Kansas 2044


27 September 2012| No Comments on Looper     by Sean Chavel


Time travel paradoxes stylishly done but not completely bow-tied storywise. Looper has Joseph Gordon-Levitt as young Joe and Bruce Willis as old Joe from the future, but neither is reliable to the other. Joe has always been a lower-rung criminal hitman, and in Kansas 2044, the mob sends targets back in time so they can be shot and disposed of by loopers, i.e., Joe. If time travel was possible – in my dreams – I wouldn’t see how hurting young Joe would mean entirely eliminating old Joe. But wizened Joe’s health depends on his incarnation. I can’t help but admit that the shot selection and camera work impressed me more than anything else. There are a couple of powerful sequences here, including a flash-forward montage of Willis living out 30 years into the further future.

In 2044, time travel has yet to be invented. But thirty years later, it has. That’s the crucial part of the exposition. What’s unavoidably critical about the film as a whole is that both Joe’s have an entirely different mindset with self-serving missions. Younger Joe would like to eliminate his older self, and while at it, carve out another path. This is also the command of crime boss Abe (Jeff Daniels, wry but menacing). It’s called “closing the loop.”

The story leads from big city and high tech – including a new drug line administered by eye drops, hoverbikes, new bricks for money – to a sedentary farm occupied by Sara (Emily Blunt) and her telekinetic-gifted son. There is also talk of the fearsome “Rainmaker” of the future, a mob boss with unknown whereabouts, whacking away at loopers and informants. That leaves Bruce Willis the opportunity to play badass action hero, except this: Can he kill a child? You can, if the kid target is your idea of the antichrist.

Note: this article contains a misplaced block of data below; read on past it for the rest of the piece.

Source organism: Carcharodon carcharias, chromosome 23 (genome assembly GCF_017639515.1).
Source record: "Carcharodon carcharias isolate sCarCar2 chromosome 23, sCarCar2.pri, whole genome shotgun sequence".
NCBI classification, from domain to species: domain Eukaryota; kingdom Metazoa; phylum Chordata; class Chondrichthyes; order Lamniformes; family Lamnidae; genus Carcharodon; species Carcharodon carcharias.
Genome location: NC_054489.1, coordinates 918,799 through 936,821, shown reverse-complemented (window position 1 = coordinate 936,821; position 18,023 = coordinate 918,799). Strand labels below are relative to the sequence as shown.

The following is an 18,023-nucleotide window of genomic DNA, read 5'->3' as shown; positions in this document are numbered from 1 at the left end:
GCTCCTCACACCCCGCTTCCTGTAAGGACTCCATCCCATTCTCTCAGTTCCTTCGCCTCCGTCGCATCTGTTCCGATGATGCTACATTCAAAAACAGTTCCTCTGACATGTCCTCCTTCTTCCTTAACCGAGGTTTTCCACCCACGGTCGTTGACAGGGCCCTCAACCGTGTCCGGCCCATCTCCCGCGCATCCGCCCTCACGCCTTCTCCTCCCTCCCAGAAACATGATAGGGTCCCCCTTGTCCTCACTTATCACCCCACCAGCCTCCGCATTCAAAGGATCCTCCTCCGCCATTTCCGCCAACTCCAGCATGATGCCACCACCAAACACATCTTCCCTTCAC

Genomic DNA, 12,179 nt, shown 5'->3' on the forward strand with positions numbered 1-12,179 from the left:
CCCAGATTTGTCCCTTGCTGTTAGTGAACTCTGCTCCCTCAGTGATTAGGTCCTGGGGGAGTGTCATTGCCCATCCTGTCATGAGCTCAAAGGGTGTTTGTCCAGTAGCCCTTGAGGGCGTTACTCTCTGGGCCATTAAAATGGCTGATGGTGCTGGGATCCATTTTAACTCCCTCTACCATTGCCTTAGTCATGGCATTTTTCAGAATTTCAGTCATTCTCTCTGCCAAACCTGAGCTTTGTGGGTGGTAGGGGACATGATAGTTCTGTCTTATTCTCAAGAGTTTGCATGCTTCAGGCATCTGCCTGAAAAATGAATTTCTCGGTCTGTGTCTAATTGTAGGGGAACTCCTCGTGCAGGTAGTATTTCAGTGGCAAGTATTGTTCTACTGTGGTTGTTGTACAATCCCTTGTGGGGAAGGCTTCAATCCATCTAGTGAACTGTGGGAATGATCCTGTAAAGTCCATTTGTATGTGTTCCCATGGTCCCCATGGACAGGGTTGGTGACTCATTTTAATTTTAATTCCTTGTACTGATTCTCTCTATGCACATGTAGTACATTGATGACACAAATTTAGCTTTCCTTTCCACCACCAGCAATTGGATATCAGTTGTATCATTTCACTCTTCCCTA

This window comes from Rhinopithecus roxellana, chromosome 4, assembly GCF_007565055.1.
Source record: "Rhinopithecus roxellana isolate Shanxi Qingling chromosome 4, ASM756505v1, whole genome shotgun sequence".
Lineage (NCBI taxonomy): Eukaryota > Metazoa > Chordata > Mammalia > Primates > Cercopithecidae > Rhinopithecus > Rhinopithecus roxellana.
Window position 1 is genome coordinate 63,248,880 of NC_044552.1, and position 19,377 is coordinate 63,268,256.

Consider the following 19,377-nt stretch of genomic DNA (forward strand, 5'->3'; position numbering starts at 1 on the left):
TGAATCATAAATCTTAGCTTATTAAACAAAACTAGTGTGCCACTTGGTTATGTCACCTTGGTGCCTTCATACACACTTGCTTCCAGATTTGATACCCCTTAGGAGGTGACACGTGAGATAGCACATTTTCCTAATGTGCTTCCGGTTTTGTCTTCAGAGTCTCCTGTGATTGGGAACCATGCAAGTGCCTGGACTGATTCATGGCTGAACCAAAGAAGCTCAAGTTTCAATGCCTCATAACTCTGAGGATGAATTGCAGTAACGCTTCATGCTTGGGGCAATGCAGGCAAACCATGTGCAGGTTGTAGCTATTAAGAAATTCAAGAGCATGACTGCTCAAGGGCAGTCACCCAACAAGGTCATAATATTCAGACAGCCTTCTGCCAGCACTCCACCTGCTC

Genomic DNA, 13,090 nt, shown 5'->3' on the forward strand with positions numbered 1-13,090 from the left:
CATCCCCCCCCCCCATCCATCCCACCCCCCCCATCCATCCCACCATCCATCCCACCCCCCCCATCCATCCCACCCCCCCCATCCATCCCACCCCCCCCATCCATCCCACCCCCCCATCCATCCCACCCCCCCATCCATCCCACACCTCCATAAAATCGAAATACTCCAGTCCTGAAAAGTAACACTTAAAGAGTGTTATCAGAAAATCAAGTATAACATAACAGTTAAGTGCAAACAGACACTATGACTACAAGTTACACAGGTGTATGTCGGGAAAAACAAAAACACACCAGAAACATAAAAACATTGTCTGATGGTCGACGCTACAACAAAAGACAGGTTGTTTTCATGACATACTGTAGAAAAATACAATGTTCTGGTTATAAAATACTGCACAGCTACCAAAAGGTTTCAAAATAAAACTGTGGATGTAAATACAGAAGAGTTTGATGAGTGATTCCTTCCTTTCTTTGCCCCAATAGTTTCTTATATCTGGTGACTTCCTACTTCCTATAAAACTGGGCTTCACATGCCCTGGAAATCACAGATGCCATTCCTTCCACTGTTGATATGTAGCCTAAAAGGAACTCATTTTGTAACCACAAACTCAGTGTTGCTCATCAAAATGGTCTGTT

Gutsy plotting, sensational visuals with sly effects and some ideological content concerning how to relate to your own self occupy this nifty time travel flick. Not super-fun, but nifty and stimulating. You might find yourself, as did I, chalking up one or two questions. I asked myself a dozen, but only the minute after I walked out of the theater.

The 2074 Shanghai scenes are haunting and amazing. The fatalism has a potency seemingly influenced by “La Jetée” and “12 Monkeys.” Some of the movie is too dispassionate, but it builds to a supple poignancy. It still has me concerned enough thinking about it days later.

118 Minutes. Rated R.


Film Cousins: “La Jetée” (1962, France); “12 Monkeys” (1995); “Primer” (2004); “Surrogates” (2009).

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Sean Chavel

About The Author / Sean Chavel

Sean Chavel is a Hollywood based author and movie reviewer. He is the Executive Director of flickminute.com, a new website that has adapted the movie review site genre by introducing moodbased and movie experience based reviews.


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